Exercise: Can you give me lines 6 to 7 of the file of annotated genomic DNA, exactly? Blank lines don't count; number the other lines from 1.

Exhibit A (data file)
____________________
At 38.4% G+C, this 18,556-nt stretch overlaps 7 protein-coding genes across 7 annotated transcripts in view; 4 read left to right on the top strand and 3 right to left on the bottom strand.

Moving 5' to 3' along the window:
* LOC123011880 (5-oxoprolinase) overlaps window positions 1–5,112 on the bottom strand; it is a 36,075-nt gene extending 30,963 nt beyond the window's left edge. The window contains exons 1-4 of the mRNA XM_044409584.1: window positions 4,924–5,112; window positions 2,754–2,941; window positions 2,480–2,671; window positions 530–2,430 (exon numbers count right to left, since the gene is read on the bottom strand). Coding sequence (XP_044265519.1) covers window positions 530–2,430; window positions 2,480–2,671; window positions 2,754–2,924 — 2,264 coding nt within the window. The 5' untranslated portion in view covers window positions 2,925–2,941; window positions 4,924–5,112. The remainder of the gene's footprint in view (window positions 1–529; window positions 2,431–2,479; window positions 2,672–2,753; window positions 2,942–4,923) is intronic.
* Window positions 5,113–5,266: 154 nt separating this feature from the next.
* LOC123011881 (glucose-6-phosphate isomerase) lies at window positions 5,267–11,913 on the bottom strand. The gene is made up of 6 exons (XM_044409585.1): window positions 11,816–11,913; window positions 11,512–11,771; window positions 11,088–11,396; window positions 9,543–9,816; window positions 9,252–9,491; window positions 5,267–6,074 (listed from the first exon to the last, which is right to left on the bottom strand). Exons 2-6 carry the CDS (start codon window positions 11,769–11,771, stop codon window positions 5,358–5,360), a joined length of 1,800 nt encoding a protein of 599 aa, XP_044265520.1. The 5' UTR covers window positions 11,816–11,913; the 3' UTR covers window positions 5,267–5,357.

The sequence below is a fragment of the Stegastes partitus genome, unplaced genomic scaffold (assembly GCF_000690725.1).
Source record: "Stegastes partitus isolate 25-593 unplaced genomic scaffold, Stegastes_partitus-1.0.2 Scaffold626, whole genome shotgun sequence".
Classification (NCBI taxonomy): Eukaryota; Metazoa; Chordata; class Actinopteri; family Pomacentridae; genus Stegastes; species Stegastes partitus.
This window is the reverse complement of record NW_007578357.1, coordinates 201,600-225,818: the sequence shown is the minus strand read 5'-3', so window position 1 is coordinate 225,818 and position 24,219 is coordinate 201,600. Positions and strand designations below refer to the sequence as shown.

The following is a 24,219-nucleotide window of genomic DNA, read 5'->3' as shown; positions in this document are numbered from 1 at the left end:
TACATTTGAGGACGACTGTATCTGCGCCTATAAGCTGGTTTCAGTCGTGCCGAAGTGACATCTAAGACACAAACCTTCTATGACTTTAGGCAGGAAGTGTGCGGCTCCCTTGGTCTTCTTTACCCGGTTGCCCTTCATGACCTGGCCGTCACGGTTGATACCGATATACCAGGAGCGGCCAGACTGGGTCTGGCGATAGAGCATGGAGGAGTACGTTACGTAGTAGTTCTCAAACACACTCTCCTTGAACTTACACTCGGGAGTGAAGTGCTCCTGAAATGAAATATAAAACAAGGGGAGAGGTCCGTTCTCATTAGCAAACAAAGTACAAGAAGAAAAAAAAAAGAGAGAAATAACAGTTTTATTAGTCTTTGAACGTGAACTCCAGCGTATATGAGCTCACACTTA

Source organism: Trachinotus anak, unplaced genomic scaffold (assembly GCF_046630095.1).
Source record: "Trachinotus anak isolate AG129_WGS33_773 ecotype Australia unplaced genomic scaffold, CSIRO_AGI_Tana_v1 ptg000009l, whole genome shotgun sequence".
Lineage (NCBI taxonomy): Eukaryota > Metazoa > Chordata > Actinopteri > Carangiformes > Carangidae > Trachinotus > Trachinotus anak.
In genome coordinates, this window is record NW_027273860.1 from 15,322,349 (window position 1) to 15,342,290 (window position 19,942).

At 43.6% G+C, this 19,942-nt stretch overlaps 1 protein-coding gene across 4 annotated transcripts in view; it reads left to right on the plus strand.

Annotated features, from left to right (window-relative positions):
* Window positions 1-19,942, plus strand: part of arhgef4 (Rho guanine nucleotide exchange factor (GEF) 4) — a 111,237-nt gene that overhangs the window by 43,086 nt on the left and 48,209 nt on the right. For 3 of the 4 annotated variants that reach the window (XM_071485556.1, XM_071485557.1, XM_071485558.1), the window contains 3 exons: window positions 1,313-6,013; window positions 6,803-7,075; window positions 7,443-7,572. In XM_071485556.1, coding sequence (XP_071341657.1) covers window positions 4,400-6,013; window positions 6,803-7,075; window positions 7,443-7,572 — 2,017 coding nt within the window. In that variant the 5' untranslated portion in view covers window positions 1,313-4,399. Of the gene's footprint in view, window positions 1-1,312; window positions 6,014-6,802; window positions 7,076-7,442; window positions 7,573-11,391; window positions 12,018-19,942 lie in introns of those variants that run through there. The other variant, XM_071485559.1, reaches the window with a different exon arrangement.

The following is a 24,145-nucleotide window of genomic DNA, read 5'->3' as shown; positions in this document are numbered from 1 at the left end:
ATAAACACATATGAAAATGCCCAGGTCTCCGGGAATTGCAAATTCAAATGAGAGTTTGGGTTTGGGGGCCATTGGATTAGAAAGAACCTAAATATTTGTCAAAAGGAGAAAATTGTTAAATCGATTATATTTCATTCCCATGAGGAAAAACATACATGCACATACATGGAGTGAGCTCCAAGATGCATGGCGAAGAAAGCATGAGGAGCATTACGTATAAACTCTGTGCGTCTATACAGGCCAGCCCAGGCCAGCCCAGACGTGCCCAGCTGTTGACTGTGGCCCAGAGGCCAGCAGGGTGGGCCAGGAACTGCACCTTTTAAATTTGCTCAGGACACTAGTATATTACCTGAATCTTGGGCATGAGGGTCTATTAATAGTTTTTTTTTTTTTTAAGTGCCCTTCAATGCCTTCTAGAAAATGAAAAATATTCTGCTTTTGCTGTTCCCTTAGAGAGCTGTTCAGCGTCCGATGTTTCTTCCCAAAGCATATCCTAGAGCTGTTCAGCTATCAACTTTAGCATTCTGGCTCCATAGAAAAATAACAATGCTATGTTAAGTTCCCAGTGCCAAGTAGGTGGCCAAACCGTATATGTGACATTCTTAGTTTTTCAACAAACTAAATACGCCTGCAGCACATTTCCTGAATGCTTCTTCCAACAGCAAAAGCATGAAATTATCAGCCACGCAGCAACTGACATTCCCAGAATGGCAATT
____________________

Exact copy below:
The sequence below is a fragment of the Stegastes partitus genome, unplaced genomic scaffold (assembly GCF_000690725.1).
Source record: "Stegastes partitus isolate 25-593 unplaced genomic scaffold, Stegastes_partitus-1.0.2 Scaffold626, whole genome shotgun sequence".